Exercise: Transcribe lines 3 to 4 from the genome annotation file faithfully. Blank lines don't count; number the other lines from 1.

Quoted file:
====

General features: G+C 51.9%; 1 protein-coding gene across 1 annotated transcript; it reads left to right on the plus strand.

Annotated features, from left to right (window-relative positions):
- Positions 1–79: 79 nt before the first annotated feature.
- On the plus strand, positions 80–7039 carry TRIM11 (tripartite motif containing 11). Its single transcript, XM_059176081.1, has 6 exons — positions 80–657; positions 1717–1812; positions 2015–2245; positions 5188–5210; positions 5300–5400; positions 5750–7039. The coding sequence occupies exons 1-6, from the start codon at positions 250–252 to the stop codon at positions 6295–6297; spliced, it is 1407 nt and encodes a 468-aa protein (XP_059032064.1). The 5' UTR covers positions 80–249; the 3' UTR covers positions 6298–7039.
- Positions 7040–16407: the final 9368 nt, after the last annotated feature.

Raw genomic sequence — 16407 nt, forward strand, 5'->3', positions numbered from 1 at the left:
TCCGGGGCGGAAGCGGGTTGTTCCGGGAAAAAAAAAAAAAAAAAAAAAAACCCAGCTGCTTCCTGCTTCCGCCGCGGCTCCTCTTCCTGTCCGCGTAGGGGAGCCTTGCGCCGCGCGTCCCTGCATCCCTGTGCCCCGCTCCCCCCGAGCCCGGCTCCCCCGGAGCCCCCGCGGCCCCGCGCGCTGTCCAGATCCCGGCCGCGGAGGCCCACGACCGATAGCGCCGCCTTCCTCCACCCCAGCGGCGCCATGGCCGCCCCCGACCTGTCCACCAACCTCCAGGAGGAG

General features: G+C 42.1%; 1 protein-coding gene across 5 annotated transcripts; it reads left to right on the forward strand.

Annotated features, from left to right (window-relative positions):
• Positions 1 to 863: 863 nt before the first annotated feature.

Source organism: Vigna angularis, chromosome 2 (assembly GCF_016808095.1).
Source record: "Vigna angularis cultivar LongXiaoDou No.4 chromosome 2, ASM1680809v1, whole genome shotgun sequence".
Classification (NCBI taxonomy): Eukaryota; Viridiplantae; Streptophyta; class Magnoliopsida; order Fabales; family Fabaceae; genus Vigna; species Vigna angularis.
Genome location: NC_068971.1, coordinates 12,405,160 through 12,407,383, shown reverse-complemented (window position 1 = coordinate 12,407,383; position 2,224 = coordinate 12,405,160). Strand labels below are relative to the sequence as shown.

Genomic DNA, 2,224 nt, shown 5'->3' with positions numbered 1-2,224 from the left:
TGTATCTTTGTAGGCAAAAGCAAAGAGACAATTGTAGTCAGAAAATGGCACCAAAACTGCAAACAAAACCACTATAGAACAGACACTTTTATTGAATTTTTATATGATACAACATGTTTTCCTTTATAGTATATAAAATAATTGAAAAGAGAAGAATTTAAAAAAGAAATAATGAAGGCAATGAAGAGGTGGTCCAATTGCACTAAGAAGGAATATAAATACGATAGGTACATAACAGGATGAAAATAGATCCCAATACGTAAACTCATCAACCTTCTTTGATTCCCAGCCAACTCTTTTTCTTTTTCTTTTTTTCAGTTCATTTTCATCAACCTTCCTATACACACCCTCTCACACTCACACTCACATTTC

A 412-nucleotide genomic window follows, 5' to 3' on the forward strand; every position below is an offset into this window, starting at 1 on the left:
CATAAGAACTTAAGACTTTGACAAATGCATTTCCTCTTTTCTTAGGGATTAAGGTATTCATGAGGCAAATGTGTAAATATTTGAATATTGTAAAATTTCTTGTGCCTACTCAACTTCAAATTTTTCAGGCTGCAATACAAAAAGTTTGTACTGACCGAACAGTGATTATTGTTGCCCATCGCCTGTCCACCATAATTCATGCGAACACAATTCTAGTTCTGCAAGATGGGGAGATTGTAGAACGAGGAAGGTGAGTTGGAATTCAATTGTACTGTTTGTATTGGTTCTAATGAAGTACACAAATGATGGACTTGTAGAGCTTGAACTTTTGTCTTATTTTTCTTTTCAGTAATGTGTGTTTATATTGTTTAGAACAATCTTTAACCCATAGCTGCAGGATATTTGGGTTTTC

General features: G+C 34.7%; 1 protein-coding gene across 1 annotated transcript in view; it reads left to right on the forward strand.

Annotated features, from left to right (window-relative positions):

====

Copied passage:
- Positions 1–79: 79 nt before the first annotated feature.
- On the plus strand, positions 80–7039 carry TRIM11 (tripartite motif containing 11). Its single transcript, XM_059176081.1, has 6 exons — positions 80–657; positions 1717–1812; positions 2015–2245; positions 5188–5210; positions 5300–5400; positions 5750–7039. The coding sequence occupies exons 1-6, from the start codon at positions 250–252 to the stop codon at positions 6295–6297; spliced, it is 1407 nt and encodes a 468-aa protein (XP_059032064.1). The 5' UTR covers positions 80–249; the 3' UTR covers positions 6298–7039.